We give deference to a district court's decision regarding attorneys' fees. We only overturn these decisions where the district court abuses its discretion. Goichman v. City of Aspen, 859 F.2d 1466, 1471 (10th Cir. 1988).
The facts of this case do not warrant an award of attorneys' fees on either of the asserted bases. A split of authority exists as to whether an introducing broker can enforce an arbitration agreement between an investor and clearing broker as a third party beneficiary. Defendants therefore had a reasonable basis upon which to bring their motion to compel arbitration. We hold the motion to compel arbitration was not brought in bad faith, vexatiously, wantonly or for oppressive reasons. Second, although we did not reach the question of waiver, the Defendants persuaded the district court they did not waive their right to arbitration. We refuse to conclude the Defendants' alleged waiver was so obvious that to pursue it subjects defendants to sanctions. We decline to award Ms. O'Connor attorneys' fees and affirm the district court's implicit denial of her request.
We AFFIRM the district court's grant of summary judgment in favor of the Defendants and against Ms. O'Connor's § 10(b), and Rule 10b-5 claim. We also AFFIRM the dismissal of Ms. O'Connor's common law fraud claim as well as her state securities claim pursuant to Colo.Rev.Stat. §§ 11-51-123 and 11-51-125(2) (state analogues to § 10(b)). We REVERSE the district court's order compelling arbitration and REMAND Ms. O'Connor's remaining state claims to the district court for determination. These claims include the state securities claim based on violation of Colo.Rev.Stat. 11-51-125(3) (state analogue to § 12(2)); breach of fiduciary duty; negligent failure to supervise; professional negligence; and intentional infliction of emotional distress. Finally, we AFFIRM the district court's implicit denial of Ms. O'Connor's request for attorneys' fees.
The Honorable Wayne E. Alley, United States District Judge for the Western District of Oklahoma, sitting by designation
These are the state analogues to the 1934 Securities Exchange Act, § 10(b) and the Securities Act of 1933, § 12(2)
Defendants assert a statute of limitations defense which we do not address as it is not properly before us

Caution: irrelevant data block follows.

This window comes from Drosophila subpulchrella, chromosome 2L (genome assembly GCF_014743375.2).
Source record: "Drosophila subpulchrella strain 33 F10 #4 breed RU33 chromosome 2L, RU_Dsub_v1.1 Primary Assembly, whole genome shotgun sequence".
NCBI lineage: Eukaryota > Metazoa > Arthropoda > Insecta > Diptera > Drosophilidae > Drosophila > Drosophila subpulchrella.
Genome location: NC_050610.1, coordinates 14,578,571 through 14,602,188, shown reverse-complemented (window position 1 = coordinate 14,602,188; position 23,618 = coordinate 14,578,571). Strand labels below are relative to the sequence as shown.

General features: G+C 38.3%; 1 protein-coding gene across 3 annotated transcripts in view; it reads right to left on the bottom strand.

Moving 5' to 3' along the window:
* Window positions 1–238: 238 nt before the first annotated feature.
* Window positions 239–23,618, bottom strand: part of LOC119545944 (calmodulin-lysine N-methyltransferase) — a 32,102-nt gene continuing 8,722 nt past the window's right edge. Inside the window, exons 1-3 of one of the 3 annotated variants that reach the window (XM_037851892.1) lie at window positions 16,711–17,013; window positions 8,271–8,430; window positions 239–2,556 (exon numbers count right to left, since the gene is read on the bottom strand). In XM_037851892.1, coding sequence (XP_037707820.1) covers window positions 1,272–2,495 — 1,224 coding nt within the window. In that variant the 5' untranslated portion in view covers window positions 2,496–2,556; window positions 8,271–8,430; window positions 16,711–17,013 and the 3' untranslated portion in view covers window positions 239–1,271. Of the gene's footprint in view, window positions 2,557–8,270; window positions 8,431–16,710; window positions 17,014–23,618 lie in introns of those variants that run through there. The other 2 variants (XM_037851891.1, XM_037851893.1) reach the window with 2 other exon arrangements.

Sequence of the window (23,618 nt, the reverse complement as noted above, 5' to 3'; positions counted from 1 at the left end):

This rule provides: "Every member organization is required ... to (1) Use due diligence to learn the essential facts relative to every customer, every order, every cash or margin account accepted or carried by such organization."
Article 3, § 2 of these Rules states:
In recommending to a customer the purchase, sale or exchange of any security, a member shall have reasonable grounds for believing that the recommendation is suitable for such customer upon the basis of the facts, if any, disclosed by such customer as to his other securities holdings and as to his financial situation and need.
This circuit has not decided whether a violation of these rules gives rise to a private cause of action. See Utah State Univ. of Agric. & Applied Science v. Bear, Stearns & Co., 549 F.2d 164, 168-69 (10th Cir.), cert. denied, 434 U.S. 890, 98 S. Ct. 264, 54 L. Ed. 2d 176 (1977). We need not decide the issue today for actions which violate the NASD Rules may give rise to a violation of § 10(b) of the Securities Exchange Act. Lamula, 583 F.2d at 599-600
In establishing these elements we incorporate the Second Circuit's test for unsuitability and add the element of control. The Second Circuit has developed elements for an unsuitability claim not based on misrepresentations or omissions. The plaintiff must merely prove a recommendation of unsuitable securities and scienter. Lamula, 583 F.2d at 600. Unsuitability can be found where the investor proves the broker knew or reasonably believed the recommended securities were unsuitable but recommended them anyway. We acknowledge the unsuitability cases do not always distinguish between fraud by conduct and fraud by misrepresentation or omission. In fact, the Lamula court uses omission language in its discussion of fraud by conduct. Essentially, the court examined the alleged omission as probative of the defendant's scienter. No separate fraud by omission claim existed
Ms. O'Connor does not allege a separate claim of fraud based on misrepresentation and omission. Instead, she claims the Defendants' misrepresentations and omissions evidence sufficient recklessness to sustain the scienter requirement for a § 10(b), Rule § 10b-5 claim
Ms. O'Connor did not allege a federal claim based on § 12(2)
Ms. O'Connor is a resident of Colorado. Mr. Foulke and Lafferty are residents of New York. The district court retains jurisdiction over Ms. O'Connor's state claims based on diversity. 28 U.S.C. § 1332